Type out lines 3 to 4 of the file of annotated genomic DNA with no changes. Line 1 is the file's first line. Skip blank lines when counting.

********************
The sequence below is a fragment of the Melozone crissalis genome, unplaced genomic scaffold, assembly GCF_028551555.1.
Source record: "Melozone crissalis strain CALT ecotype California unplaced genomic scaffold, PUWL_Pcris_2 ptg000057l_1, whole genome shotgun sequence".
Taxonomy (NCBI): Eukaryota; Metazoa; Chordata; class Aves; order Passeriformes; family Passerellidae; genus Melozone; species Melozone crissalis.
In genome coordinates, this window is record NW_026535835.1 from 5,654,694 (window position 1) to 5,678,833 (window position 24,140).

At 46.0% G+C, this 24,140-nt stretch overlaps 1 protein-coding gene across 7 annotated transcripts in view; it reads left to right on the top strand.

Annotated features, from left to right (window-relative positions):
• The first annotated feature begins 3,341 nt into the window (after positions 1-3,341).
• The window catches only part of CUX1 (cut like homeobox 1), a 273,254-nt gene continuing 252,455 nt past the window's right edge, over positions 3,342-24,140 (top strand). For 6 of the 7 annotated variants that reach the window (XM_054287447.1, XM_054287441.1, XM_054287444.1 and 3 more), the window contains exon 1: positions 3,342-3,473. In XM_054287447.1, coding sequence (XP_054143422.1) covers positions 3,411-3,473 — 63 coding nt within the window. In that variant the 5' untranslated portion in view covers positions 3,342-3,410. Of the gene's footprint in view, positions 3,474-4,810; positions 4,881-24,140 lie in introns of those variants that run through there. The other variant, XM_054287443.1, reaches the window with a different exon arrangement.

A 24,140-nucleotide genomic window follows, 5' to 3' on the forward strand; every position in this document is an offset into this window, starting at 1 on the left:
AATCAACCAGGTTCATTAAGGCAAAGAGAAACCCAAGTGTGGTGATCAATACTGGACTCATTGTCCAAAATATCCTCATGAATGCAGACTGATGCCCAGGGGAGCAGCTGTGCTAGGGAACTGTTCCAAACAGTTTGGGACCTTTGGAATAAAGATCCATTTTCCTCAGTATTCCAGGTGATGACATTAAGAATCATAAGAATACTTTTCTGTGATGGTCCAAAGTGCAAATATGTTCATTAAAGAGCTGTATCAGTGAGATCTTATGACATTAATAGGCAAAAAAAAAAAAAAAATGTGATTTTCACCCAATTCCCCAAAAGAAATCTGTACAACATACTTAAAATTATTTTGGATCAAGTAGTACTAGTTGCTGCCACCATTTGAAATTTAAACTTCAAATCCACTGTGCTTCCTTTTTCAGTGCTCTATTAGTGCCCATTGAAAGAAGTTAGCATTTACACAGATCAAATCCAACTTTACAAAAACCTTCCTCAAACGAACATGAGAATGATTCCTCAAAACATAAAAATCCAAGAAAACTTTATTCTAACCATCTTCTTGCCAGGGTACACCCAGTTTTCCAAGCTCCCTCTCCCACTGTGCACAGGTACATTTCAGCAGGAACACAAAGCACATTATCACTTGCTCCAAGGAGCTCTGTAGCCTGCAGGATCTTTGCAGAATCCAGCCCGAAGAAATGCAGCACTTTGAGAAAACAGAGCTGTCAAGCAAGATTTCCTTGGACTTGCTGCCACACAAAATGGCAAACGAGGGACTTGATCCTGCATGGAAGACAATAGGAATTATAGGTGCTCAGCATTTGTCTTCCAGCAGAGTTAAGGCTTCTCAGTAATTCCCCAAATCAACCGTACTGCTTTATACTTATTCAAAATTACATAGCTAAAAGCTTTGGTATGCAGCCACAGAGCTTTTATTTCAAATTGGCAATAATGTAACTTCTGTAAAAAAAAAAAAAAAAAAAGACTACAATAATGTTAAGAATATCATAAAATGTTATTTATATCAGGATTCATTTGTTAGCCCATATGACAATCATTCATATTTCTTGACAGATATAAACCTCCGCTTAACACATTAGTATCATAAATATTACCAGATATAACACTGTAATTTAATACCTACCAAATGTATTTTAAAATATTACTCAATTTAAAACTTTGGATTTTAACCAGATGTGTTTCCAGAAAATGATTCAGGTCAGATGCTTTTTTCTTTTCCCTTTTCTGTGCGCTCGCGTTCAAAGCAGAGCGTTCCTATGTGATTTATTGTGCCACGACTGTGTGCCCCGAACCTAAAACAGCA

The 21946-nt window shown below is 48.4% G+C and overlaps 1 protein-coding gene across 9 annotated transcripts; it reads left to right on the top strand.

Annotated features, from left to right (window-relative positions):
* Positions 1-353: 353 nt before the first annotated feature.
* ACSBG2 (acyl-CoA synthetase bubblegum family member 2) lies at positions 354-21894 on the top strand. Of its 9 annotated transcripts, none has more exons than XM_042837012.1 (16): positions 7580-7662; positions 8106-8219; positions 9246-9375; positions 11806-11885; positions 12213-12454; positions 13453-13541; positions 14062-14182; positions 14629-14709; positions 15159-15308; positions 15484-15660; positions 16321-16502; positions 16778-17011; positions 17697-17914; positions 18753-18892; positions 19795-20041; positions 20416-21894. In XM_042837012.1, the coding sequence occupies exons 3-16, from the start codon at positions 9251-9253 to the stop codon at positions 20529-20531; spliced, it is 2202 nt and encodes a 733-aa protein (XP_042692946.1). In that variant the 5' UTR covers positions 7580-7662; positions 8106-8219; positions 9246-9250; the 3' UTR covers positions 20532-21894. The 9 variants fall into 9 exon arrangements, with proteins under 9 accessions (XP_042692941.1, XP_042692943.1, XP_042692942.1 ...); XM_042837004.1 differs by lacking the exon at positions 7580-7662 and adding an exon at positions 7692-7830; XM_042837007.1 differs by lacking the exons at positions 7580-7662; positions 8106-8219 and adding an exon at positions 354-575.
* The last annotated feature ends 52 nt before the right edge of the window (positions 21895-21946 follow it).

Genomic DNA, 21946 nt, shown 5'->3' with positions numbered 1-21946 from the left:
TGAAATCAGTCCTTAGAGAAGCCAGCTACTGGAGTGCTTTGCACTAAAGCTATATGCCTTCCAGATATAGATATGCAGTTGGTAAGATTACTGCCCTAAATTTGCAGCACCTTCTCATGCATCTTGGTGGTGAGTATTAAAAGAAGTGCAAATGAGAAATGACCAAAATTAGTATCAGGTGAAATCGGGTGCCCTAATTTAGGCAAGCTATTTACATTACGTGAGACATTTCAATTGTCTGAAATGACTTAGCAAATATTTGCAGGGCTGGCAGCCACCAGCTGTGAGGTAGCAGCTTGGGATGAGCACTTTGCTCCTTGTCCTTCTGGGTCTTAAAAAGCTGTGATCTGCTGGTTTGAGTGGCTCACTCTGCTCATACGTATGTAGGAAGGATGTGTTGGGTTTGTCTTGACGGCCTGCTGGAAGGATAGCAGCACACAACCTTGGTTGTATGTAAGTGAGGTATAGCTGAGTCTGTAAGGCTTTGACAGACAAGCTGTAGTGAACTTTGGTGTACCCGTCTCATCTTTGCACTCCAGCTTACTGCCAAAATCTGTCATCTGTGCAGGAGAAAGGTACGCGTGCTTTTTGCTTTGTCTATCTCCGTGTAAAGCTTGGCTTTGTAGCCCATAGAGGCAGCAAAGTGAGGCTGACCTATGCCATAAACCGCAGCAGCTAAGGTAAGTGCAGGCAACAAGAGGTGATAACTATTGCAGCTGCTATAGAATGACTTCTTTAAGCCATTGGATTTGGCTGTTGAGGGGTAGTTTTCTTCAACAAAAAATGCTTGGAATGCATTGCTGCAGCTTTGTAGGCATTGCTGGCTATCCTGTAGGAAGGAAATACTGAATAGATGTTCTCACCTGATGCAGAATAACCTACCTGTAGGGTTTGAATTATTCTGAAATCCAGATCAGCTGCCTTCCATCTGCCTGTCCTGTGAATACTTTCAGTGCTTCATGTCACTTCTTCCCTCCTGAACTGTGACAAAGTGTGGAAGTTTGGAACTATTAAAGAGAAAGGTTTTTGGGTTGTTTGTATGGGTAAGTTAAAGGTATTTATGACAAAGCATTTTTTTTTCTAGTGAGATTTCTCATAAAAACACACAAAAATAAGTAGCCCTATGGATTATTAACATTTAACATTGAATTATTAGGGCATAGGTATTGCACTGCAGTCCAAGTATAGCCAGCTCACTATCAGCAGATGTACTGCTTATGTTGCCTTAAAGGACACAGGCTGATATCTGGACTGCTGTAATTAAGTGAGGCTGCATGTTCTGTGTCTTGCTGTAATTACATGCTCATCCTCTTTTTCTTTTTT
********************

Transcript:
Taxonomy (NCBI): Eukaryota; Metazoa; Chordata; class Aves; order Passeriformes; family Passerellidae; genus Melozone; species Melozone crissalis.
In genome coordinates, this window is record NW_026535835.1 from 5,654,694 (window position 1) to 5,678,833 (window position 24,140).